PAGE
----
Here the soloist plays bar 31 and even the first quarter of bar 32 exactly in the same way: same notes, same pronunciation. Just trumpet mute makes the difference. We have to face facts and admit that he's no more doubt the same player, and that he's clearly Dizzy Gillespie.
And now let's turn to "Overtime".
Overtime is an arrangement by Pete Rugolo, based on "Love me or leave me", a popular song composed by Walter Donaldson, with lyrics written by Gus Kahn, introduced in the Broadway musical "Whoopee!" (1928), sung by Ruth Etting.
Even this selection was recorded in a long version and a short one. So we have a single long version take and a single short version take.
Let's listen to the Overtime theme, based on a typical 32 bars A-A-B-A song structure, where each section lasts 8 bars. The A section is in Ab major, starting with Fmin and ending with a Abmaj while the B section is
F7 | Bbmin | Eb7 | Abmaj (C7) to go again to Fmin of the last A section.
After the last A section there is still a two bars break filled by Parker before he gets into his 32 bars solo (16 bars on short version)
In both versions theme is preceded by a twelve bars intro, played by different soloists, among which there is a trumpet, playing a two bars break; the player is again Dizzy Gillespie: let's listen to the short version intro
Let's compare what Dizzy is playing in short version break
We can go even in deeper detail: compare this two fragments, just half a bar; in the short version
Let's focus our attention on the short version, on which there is only one trumpet solo, just before a shortened theme re-exposition (just the eight bars A structure followed by coda), that means on the last sixteen bars of the A-A-B-A chorus structure.
Here we hear playing open trumpet and the player is still Dizzy Gillespie: let's listen to his solo (with the ensemble filling the bridge on F7, Eb and Fmin)
In the long version there is no traditional trumpet solo; in its place we find two 32 bars choruses with the trumpet soloists playing four bars each, in turn, in what is commonly known as 'chase'.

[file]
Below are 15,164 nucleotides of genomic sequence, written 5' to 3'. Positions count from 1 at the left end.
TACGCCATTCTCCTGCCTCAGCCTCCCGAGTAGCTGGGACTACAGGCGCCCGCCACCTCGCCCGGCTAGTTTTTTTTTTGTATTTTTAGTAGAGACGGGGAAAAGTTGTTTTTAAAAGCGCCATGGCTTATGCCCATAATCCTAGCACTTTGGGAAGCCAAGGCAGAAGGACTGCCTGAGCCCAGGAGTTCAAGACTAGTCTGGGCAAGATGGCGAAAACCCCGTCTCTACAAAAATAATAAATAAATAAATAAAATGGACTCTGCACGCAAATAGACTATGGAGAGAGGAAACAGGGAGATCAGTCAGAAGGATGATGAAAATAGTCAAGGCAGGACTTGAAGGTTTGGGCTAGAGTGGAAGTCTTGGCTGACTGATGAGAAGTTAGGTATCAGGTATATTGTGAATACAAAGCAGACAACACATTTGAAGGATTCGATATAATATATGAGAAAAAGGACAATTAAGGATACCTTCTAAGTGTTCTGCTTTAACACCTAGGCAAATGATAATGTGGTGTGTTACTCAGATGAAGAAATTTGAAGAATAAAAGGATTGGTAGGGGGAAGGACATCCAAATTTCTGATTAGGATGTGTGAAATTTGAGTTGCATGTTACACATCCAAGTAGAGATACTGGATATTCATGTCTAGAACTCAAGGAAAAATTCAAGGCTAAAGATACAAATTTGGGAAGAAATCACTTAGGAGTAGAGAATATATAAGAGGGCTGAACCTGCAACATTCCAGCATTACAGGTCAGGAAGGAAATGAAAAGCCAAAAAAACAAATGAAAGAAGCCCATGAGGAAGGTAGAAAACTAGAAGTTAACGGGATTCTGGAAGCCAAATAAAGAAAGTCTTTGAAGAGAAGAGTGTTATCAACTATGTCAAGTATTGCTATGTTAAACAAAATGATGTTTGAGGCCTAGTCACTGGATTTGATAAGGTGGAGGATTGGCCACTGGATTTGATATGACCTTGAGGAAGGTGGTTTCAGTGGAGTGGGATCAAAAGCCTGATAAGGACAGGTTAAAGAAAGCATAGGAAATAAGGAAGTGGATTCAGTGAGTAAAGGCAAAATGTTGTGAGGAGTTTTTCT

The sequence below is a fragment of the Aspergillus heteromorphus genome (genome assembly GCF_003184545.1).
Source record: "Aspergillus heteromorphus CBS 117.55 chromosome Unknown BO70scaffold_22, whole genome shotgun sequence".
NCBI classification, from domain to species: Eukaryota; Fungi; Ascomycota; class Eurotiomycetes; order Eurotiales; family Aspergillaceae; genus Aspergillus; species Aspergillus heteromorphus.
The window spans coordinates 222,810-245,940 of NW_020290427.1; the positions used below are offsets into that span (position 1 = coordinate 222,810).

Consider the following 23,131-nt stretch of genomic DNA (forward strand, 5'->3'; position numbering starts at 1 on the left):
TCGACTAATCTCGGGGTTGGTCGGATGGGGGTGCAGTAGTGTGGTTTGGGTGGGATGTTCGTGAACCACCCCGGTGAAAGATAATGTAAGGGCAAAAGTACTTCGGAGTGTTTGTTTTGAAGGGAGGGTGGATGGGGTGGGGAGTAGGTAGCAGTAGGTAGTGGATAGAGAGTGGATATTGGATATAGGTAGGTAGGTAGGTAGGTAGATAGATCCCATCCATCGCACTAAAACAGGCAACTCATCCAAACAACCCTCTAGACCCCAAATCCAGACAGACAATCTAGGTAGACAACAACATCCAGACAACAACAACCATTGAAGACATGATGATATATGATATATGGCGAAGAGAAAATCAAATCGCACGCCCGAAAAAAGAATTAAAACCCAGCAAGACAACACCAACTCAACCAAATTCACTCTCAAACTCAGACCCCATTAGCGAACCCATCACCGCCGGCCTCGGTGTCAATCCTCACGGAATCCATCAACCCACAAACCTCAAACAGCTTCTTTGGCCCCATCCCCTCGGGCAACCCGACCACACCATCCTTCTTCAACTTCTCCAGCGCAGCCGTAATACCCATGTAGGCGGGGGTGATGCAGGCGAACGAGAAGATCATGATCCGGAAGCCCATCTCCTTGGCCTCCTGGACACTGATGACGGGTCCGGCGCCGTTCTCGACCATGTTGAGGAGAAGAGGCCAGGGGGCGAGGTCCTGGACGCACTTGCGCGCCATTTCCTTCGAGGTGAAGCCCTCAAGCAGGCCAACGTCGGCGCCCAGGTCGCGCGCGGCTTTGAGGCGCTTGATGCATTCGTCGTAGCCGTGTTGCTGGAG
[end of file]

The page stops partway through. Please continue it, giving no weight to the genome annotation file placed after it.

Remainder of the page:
At the end of these two chorus there is a shortened theme re-exposition (just the eight bars A structure followed by coda like in the short version).
Let's listen to the trumpet chase
Let's summarize the entire structure of the chase: there are sixteen four-bars interventions which quickly succeed each other. We number these from 1 to 16 in order to refer to them later in this discussion.
Here's a true brain teaser: the task of identifying who is playing is not quite impossible, but it is definitely not an easy thing to do, for many reasons.
First of all, soloists play four bars fragments, which are often too short to recognize who is playing on a rough listening basis.
More, often soloists tend to imitate each other playing chases, expecially in the very beginning of their phrases, being inspired by what they've just heard, by what has just been played by the preceding soloist, which often can be a surprise for them too. When his turn comes, the soloist has to be ready with an idea to develop quickly or he'll miss it.
This makes our task even more difficult, because what we know as distinctive features of the single solist's style here tend to be confused. We find a good example of this if we listen at these three fragments:
- first fragment
- second fragment
- third fragment
They don't look very different, and nevertheless they are surely played by three different soloists (as they are respectively from number 4, 5 and 6 of the chase sequence).
We realize it if we compare with what the three soloists play starting their trumpet solos on Victory Ball long version.
- Miles Davis
- Fats Navarro
- Dizzy Gillespie
In a chase context, soloists do not play in their preferred range and style; they are drawn into a competition, and each of them has to face the challenge; and from a musical point of view, they have to play with an emphasis on dynamic, expecially when the climax must be reached or when it comes the time to conclude and return to the theme re-exposure.
These reasons explains why even careful observers have troubles in correctly identifying the soloist who is playing. But this explains it only in part. There is a great help in solving the enigma, and it is the fact, which is largely probable, that the three soloists will play always in the same sequence.
Nevertheless, often we make use of strange ptolemaic epicycles rather than contradict ours own prejudices. For example we can think that a certain musician could not be able to play quickly enough, or in a very high range, or we can think that he couldn't play with that particular taste.